ogwen, Flickr, Creative Commons

And right behind that chipmunk was the world’s biggest, meanest, fangs hanging down, mountain lion ever seen in those parts.


guppiecat, Flickr, Creative Commons

That mountain lion took one look at me and must have thought to himself that here was a better breakfast than one little chipmunk.  As soon as that chipmunk saw the mountain lion looking at me, he took advantage of the situation and headed off into the underbrush alongside the trail.

I thought of the poster back at the beginning of the trail, lifted my T-shirt and tried to look as big as possible.  The effect was more of one large pop tart than of any real threat to the mountain lion.  He continue to stare while I stared back and tried to back away slowly.  All the while my mind was whirring with ways to end this standoff without my ending my days on this earth.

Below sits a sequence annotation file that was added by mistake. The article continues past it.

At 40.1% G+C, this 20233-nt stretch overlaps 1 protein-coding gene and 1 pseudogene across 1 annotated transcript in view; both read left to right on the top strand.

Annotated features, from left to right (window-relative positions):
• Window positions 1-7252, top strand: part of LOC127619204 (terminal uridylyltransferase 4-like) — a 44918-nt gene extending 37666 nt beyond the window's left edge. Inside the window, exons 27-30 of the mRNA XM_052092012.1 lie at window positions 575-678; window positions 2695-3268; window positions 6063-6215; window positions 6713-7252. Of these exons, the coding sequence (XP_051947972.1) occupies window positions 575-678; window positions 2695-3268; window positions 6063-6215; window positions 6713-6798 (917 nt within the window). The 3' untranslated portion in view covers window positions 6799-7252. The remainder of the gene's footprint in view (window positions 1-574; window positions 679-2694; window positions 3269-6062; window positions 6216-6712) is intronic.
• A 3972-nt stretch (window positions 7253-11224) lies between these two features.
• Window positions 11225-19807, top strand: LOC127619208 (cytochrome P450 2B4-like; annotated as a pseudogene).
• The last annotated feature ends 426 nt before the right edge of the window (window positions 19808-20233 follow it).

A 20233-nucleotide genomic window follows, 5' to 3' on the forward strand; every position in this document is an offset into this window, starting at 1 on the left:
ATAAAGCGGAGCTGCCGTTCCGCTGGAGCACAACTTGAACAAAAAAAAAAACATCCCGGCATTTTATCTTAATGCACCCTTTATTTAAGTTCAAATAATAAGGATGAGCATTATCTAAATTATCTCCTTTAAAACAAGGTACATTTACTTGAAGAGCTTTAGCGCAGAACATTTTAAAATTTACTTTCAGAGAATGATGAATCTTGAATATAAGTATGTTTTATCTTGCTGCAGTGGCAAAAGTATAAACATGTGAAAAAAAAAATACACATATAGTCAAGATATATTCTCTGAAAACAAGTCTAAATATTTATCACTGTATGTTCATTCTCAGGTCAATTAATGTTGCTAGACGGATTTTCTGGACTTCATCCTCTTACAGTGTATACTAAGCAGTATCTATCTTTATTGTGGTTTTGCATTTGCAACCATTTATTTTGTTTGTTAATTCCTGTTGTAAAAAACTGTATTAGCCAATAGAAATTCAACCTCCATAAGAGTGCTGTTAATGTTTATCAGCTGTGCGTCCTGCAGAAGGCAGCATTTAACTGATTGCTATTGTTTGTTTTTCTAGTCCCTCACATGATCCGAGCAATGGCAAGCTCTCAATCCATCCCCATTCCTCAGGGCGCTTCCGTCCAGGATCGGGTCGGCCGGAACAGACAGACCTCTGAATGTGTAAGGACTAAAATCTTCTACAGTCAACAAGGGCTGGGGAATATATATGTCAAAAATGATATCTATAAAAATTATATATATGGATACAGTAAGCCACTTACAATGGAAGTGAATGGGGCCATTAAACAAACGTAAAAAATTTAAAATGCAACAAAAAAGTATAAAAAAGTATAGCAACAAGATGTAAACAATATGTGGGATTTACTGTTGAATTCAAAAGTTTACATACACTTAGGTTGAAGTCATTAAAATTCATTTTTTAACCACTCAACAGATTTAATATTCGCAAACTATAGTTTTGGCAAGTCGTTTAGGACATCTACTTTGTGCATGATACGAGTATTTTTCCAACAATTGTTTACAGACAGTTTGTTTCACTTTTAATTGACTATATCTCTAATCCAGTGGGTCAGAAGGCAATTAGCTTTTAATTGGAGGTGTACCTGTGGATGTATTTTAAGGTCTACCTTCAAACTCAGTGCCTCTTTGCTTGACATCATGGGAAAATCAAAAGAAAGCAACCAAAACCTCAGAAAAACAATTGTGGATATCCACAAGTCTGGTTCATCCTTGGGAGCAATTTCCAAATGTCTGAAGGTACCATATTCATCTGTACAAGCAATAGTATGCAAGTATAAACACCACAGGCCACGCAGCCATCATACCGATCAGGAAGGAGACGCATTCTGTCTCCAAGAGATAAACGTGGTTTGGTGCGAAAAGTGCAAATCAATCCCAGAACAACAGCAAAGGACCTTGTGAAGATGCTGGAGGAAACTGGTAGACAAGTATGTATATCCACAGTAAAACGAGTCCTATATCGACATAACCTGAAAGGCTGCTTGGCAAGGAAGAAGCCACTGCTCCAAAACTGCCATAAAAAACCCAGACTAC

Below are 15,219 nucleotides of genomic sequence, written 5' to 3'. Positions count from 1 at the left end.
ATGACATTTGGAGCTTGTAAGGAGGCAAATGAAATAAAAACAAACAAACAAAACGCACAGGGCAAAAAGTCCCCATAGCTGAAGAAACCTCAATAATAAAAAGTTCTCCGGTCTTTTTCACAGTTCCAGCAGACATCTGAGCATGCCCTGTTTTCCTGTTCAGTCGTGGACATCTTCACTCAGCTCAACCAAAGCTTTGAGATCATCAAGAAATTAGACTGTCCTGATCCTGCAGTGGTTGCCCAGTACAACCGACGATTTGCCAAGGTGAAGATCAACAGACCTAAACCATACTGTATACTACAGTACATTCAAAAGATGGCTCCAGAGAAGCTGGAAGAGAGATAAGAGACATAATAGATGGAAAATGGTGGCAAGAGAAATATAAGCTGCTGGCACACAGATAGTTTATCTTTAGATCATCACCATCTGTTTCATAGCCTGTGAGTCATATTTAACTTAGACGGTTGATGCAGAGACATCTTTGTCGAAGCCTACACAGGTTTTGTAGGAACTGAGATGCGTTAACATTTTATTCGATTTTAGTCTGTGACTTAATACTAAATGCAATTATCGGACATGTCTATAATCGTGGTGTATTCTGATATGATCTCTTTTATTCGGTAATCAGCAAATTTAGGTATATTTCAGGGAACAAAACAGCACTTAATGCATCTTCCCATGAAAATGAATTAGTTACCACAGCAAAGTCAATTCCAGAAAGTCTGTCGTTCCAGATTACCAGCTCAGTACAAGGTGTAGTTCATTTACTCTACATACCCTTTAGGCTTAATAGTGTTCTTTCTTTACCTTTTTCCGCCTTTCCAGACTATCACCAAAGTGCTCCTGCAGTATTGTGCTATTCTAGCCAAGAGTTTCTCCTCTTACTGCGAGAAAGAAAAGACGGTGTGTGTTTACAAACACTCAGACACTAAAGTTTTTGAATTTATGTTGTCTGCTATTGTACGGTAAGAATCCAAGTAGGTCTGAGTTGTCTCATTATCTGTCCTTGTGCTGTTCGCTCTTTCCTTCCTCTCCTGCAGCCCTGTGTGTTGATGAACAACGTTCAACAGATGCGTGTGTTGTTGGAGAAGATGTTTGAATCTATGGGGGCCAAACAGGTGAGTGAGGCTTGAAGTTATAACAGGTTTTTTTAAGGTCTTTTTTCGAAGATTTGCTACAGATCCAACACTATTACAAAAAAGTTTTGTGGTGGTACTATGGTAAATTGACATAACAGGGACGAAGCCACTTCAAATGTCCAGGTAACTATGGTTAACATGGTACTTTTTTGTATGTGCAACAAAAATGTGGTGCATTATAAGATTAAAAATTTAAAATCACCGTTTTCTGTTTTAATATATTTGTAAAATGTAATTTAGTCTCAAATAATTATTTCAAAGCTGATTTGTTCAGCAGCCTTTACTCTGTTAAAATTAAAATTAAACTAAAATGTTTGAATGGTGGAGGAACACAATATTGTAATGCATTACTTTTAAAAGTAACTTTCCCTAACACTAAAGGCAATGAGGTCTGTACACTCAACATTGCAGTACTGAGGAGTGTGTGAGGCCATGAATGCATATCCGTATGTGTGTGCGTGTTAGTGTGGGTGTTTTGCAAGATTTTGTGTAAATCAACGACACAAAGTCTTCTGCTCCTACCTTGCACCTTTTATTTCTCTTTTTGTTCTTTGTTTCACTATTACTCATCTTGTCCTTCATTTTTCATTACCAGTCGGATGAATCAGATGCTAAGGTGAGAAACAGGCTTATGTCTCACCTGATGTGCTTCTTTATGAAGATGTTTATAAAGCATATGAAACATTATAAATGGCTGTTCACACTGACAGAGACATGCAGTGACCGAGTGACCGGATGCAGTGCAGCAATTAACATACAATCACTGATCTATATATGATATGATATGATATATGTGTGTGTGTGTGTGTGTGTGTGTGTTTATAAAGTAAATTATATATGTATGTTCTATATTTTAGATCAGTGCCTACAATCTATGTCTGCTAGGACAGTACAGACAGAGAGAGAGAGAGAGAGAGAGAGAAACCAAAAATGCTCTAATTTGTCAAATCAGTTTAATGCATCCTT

A vision of Tarzan came to mind.  Whenever a lion attacked Tarzan, he ducked down under the leaping cat, reached up and grabbed the lion in midair, twisted him around and caught the animal in a full Nelson over his shoulder.  The technique always seemed to work for Tarzan so why not for me?  Now just remember that large pop tart and think how afraid you’d be if a pop tart attacked you in the kitchen one morning before breakfast.

The mountain lion soon tired of staring and leapt.  I ducked down, reached up and caught the creature in midair, twisted him around, and caught him in a full Nelson over my right shoulder.  There we stood.  The mountain lion was restrained, but was beginning to be pretty unhappy at his circumstance.  The situation was not helped one little bit by the presence of the chipmunk who had returned to say, “Nanny, nanny, boo-boo” to the mountain lion.